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Article Courtesy: E-ir
With a paradigm shift from ‘Asia-Pacific’ to ‘Indo-Pacific’, the term has seen a proliferation in academic, geopolitical, and geo-economic discourse and an array of different policies and strategic approaches from various countries. The notion of ‘Indo-Pacific’ has assumed a new rallying point for major stake holders – the US, China, Japan, India, Australia, and others – to articulate their strategic postures. On a visit to India in 2007, the then Japanese Prime Minister Shinzo Abe spoke of a ‘Broader Asia’ in the ‘Confluence of Two Seas’. Indo-Pacific despite differing perceptions is now a geopolitical & geo-economic reality. While there is talk of a broader ‘Indo-Pacific’, encompassing the Indian Ocean as well as the Pacific Ocean, this is not yet reflected in the geopolitics of trade. The question that arises in our minds is how far are we from an Indo-Pacific order?
Trade has been at the heart of Asia’s engine of economic growth over the last 50 years. Japan, followed by the famously called four Asian Tigers of South Korea, Taiwan, Hong Kong and Singapore, and then – largest of all – China, pursued its development strategies based on the export of manufactured products to the US, Europe and rest of the world. The nature of trade has changed since the 1990s. Trade within Asia is now greater than trade from Asia to the rest of the world.
The West especially the US saw increasing protectionism under the then US President Donald Trump and ‘De-globalisation’ tendencies coupled with a trade war with China. While China under President Xi Jinping is leading a ‘Globalisation with Chinese Characteristics’. The US first proposed a Trans-Pacific Partnership (TPP) but then withdrew from discussions in 2017. Asian countries went ahead with the Comprehensive and Progressive Agreement for Trans-Pacific Partnership (CPTPP) in 2019. The CPTPP looks very much of an Asia-Pacific rather than Indo-Pacific agreement, with Australia, Brunei, Canada, Chile, Japan, Malaysia, Mexico, New Zealand, Peru, Singapore and Vietnam as its signatories. The intentions of the new incumbent US President Joe Biden’s administration are yet to be clear.
China is notable by its absence. From the start, CPTPP was seen as a mechanism to strengthen trade, excluding China, or as an agreement that China might join later if it agreed to further liberalisation. President Xi Jinping has indicated that China will ‘favourably consider’ joining the CPTPP. Many Asian Comprehensive and Progressive Agreement for Trans-Pacific Partnership (CPTPP) signatories have also agreed to sign the Regional Comprehensive Economic Partnership (RCEP) in November 2020 that includes all 10 members of ASEAN plus China, Korea, Japan and New Zealand. Geo-economically RCEP requires less liberalisation than CPTTP but brings in China and all ASEAN members. However, with RCEP, it is India that is notable by its absence, as well as the US.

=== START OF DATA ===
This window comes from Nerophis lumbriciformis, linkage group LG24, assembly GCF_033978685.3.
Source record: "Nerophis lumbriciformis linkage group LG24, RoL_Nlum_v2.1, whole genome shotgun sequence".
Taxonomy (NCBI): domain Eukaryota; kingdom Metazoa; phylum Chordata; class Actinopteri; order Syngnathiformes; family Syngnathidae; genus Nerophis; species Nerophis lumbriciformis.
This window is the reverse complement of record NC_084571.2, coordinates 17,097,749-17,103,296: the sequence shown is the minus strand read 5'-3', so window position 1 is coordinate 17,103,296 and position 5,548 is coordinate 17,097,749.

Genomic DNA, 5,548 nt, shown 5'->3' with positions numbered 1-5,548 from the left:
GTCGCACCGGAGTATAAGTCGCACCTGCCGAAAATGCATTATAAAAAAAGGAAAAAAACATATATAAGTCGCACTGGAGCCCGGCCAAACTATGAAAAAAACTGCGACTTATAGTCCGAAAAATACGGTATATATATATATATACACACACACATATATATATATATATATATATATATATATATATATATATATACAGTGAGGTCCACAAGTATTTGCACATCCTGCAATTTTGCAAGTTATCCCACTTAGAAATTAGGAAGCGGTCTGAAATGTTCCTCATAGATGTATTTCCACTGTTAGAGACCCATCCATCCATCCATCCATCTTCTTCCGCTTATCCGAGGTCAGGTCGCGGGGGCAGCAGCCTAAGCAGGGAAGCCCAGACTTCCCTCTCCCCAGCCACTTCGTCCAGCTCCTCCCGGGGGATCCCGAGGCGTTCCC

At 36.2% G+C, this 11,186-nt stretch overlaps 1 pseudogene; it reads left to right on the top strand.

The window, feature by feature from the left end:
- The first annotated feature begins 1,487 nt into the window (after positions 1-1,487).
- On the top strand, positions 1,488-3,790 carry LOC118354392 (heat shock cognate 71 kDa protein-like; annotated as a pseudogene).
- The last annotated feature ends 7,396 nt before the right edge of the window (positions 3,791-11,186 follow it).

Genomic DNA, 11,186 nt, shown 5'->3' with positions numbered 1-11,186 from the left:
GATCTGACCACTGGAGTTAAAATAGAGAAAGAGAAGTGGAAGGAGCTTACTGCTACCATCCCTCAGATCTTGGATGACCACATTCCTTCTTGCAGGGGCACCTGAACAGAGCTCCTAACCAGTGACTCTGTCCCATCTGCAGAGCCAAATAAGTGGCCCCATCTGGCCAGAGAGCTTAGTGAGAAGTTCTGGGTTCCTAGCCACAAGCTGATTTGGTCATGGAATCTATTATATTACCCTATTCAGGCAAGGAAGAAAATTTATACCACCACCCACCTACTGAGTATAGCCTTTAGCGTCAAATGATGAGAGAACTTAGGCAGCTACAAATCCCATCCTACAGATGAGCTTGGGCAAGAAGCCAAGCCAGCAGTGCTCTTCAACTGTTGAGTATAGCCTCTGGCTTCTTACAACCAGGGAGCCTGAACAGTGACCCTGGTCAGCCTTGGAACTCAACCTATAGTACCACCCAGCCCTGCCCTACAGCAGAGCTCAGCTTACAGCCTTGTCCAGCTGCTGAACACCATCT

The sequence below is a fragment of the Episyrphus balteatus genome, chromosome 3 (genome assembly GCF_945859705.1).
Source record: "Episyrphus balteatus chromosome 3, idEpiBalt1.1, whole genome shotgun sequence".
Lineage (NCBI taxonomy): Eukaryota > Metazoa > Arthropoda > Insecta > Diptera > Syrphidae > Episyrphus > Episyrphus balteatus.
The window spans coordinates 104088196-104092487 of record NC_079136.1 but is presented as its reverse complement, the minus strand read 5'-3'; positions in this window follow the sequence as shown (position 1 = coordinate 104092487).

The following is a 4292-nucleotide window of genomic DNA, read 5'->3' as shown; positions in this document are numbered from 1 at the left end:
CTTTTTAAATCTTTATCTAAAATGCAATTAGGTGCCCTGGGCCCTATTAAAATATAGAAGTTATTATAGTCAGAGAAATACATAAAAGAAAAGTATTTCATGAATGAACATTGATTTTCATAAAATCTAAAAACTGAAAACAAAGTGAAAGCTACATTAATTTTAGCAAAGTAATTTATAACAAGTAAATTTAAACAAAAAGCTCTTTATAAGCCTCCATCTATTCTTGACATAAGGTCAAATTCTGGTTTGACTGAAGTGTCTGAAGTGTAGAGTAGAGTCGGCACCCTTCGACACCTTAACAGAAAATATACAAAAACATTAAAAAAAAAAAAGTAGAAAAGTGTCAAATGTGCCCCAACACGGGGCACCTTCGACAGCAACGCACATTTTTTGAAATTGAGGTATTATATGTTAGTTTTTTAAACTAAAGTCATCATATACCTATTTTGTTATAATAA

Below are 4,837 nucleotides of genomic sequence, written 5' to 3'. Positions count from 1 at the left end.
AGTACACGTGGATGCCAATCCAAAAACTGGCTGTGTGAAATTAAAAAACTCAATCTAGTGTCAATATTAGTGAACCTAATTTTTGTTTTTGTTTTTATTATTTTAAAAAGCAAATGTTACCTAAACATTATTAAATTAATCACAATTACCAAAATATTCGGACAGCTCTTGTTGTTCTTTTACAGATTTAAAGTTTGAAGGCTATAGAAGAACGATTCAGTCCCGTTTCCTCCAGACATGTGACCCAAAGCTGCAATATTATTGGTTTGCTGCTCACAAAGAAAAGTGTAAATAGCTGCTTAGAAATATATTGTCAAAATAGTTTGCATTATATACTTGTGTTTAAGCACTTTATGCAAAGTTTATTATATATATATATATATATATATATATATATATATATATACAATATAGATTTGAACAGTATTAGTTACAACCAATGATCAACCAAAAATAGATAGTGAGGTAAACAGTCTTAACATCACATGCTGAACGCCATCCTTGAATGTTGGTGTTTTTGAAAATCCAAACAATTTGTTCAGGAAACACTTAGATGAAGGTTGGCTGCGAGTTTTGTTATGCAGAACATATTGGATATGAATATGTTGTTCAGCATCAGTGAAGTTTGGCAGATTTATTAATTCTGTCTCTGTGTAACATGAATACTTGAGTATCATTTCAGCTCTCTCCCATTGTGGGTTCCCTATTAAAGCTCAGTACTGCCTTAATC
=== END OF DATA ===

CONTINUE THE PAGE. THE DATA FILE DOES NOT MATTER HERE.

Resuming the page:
Indian Prime Minister Narendra Modi announced India would not join RCEP, primarily over reservations over cheap Chinese imports would overwhelm Indian firms and markets. Continuing China’s aggression at India’s border and tense relations have reinforced India’s stance. For now, India is putting its effort into bilateral trade agreements. All these developments paint the shape of the new regional agreements remaining far from being truly Indo-Pacific.
Coming to China’s Belt and Road Initiative (BRI), is characterised more as a strategic infrastructure rather than trade initiative. Well over 100 countries are reported to have signed BRI related MoUs, yet its opaque nature of project funding makes it unclear what this means substantively with a more politicised approach to trade. Projects are spread widely across the Indo-Pacific. But again, there are some clear absences – India, Australia and cautious engagement by Japan.
The Asia Pacific Economic Forum (APEC) conceived in 1989 does not include India. India remains outside APEC despite support from countries like the US and Australia. The Asia – Europe Meeting (ASEM) launched in 1996 did not include India, it was only in 2006 that India got admitted. However, alongside this continued evolution in the Asia-Pacific, the ‘Indo’ part of the Indo-Pacific is beginning to grow stronger. Under Prime Minister Narendra Modi, India is keen to engage more with other democracies such as Japan and Australia.
As of now the emerging contours of US President Joe Biden’s China policy is predicated on a multilateral, issue-based approach with allies and key partners in the Indo-Pacific region. It has to be borne in mind that the incumbent President Joe Biden has inherited presidency from an intense US-China rivalry from his predecessor and he feels the need to stamp his own signature on the geopolitical, geo-economic curve that is reshaping the global balance of power in the Indo-Pacific. During an address at the US Department of State on 4 February, 2021 — his first major foreign policy speech since assuming office — President Biden claimed a departure from Trump’s ‘America First’ policy to take a more globalist approach.
With this grand vision comes a grand challenge that has to be backed up by adequate political will, economic muscle, diplomatic strength and capacity to meaningfully engage with all stakeholders in the region. In the upcoming years of Joe Biden’s presidency, it will become clearer how far these Indo-Pacific initiatives would reshape the norms of international trade.
(Balasubramanian C is a Research Officer at the Chennai Centre for China Studies. His areas of interest include Sino –Russia Relations, Indian Ocean Region, Geo-economics, Security, and Strategic Studies. The views and opinions expressed are those of the author and does not reflect the views of C3S)